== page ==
- Complications that occur upon eating in people who were previously starving (refeeding syndrome). Limited research shows that giving sodium and potassium phosphates intravenously (by IV) over 24 hours prevents refeeding syndrome when restarting nutrition in people who are severely malnourished or starved.
- Sensitive teeth.
- Other conditions.
How does it work?
Are there safety concerns?
Phosphate (expressed as phosphorus) is POSSIBLY UNSAFE when taken in amounts higher than 4 grams per day for adults younger than 70 years of age and 3 grams per day for people who are older.
Regular long-term use can upset the balance of phosphates and other chemicals in the body and should be monitored by a healthcare professional to avoid serious side effects. Phosphate salts can irritate the digestive tract and cause stomach upset, diarrhea, constipation, and other problems.
Do not confuse phosphate salts with substances such as organophosphates, or with tribasic sodium phosphates and tribasic potassium phosphates, which are very poisonous.
Special precautions & warnings:Pregnancy and breast-feeding: Phosphate salts from dietary sources are LIKELY SAFE for pregnant or breast-feeding women when used at the recommended allowances of 1250 mg daily for mothers between 14-18 years of age and 700 mg daily for those over 18 years of age. Other amounts are POSSIBLY UNSAFE and should only be used with the advice and ongoing care of a healthcare professional.
Children: Phosphate salts are LIKELY SAFE for children when used at the recommended daily allowances of 460 mg for children 1-3 years of age; 500 mg for children 4-8 years of age; and 1250 mg for children 9-18 years of age. Phosphate salts are POSSIBLY UNSAFE if the amount of phosphate consumed (expressed as phosphorous) exceeds the tolerable upper intake level (UL). The ULs are 3 grams per day for children 1-8 years; and 4 grams per day for children 9 years and older.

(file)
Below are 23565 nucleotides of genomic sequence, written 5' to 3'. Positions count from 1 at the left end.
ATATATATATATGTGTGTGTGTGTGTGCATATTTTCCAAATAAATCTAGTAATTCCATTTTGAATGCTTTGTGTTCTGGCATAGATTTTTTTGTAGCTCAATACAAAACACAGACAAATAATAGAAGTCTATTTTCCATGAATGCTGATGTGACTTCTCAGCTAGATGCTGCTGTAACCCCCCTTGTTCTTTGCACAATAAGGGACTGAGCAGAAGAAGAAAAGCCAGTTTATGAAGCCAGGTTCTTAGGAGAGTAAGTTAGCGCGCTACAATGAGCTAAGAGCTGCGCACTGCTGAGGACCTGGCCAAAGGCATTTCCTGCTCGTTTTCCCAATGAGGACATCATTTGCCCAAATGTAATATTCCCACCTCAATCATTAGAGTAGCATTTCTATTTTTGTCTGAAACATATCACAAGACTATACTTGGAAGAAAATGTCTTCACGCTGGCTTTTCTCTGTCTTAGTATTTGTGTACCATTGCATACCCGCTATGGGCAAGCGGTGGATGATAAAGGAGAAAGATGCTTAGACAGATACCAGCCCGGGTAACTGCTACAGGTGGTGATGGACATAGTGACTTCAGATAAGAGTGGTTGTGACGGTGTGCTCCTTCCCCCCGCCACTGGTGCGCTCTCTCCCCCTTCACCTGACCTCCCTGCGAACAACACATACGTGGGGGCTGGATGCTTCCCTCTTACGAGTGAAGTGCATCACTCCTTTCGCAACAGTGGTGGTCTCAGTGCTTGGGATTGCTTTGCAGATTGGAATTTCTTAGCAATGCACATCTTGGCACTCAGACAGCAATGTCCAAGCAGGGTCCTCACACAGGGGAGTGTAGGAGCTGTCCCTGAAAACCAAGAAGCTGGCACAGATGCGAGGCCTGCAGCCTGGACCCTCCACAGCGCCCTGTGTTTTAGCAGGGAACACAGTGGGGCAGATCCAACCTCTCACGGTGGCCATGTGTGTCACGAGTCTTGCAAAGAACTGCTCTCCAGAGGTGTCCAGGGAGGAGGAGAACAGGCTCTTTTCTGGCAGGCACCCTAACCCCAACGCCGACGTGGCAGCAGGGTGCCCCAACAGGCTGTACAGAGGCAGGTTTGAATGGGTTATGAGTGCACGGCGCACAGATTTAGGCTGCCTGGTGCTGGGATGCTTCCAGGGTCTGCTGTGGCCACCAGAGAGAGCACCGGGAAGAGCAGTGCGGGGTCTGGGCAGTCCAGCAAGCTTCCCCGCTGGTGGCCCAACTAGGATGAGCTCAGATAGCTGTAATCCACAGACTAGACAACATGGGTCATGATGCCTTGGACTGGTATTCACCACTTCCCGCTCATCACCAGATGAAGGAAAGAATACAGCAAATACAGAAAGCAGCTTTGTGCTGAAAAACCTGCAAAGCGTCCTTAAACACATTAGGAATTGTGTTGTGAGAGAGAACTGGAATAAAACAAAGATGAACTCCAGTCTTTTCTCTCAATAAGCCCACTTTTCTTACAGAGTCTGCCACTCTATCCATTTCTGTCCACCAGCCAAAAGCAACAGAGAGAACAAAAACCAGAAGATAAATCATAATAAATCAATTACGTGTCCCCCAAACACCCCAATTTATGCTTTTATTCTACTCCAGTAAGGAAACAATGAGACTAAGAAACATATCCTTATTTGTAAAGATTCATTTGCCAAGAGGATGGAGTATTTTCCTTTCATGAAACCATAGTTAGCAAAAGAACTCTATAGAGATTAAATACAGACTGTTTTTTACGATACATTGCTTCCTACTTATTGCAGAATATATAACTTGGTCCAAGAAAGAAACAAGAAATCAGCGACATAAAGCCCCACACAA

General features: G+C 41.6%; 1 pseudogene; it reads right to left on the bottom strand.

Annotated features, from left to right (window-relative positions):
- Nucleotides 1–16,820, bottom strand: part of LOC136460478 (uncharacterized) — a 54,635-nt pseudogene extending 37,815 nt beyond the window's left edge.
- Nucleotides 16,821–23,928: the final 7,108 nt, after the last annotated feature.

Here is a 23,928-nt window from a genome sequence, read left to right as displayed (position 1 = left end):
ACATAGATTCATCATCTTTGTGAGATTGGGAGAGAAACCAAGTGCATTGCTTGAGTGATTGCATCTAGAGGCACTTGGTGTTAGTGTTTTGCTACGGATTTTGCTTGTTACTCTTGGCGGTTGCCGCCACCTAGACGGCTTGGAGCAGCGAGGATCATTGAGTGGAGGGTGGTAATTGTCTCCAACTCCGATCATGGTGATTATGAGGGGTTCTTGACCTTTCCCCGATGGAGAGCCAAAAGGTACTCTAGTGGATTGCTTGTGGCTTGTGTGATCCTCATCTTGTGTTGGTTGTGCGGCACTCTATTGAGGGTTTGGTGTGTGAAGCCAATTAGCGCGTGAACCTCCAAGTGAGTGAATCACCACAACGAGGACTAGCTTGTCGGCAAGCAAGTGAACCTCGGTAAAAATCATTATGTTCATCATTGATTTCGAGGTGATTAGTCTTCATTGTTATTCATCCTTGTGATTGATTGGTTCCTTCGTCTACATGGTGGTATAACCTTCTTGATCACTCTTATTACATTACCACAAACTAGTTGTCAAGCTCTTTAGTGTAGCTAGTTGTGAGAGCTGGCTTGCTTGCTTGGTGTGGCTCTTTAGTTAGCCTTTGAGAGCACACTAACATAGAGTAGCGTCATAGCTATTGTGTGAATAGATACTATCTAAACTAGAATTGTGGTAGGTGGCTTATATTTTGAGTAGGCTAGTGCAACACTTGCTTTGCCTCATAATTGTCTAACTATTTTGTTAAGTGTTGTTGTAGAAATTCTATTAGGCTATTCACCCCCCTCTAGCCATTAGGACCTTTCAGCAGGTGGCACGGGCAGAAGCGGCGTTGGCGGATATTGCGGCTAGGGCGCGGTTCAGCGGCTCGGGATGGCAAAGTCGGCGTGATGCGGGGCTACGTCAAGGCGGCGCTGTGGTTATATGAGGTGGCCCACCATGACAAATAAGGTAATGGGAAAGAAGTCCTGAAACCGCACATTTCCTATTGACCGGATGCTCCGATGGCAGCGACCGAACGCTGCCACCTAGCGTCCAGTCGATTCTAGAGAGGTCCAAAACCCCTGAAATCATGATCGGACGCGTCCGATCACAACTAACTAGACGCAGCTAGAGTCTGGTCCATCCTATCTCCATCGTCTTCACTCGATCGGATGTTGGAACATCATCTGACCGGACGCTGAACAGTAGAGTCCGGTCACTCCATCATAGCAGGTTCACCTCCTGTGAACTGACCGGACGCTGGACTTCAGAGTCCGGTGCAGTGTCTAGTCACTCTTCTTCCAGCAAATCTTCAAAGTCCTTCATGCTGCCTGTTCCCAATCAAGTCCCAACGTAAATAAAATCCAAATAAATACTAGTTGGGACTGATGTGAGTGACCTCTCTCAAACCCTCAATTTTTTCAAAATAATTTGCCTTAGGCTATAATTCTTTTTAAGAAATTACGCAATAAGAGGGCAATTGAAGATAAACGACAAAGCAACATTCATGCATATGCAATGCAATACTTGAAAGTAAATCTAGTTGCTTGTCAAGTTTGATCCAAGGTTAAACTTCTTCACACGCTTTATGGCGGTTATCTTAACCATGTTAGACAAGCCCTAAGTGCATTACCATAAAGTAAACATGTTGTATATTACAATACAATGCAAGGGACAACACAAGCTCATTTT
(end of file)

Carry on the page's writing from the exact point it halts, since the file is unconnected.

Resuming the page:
Heart disease: Avoid using phosphate salts that contain sodium if you have heart disease.
Fluid retention (edema): Avoid using phosphate salts that contain sodium if you have cirrhosis, heart failure, or other conditions that can cause edema.
High levels of calcium in the blood (hypercalcemia): Use phosphate salts cautiously if you have hypercalcemia. Too much phosphate could cause calcium to be deposited where it shouldn’t be in your body.
High levels of phosphate in the blood: People with Addison's disease, severe heart and lung disease, kidney disease, thyroid problems, or liver disease are more likely than other people to develop too much phosphate in their blood when they take phosphate salts. Use phosphate salts only with the advice and ongoing care of a healthcare professional if you have one of these conditions.
Kidney disease: Use phosphate salts only with the advice and ongoing care of a healthcare professional if you have kidney problems.
Are there interactions with medications?
- Bisphosphonate medications and phosphate salts can both lower calcium levels in the body. Taking large amounts of phosphate salts along with bisphosphonate medications might cause calcium levels to become too low.
Some bisphosphonates include alendronate (Fosamax), etidronate (Didronel), risedronate (Actonel), tiludronate (Skelid), and others.
Are there interactions with herbs and supplements?
- Phosphate can combine with calcium. This reduces the body's ability to absorb phosphate and calcium. To avoid this interaction, phosphate should be taken at least 2 hours before or after taking calcium.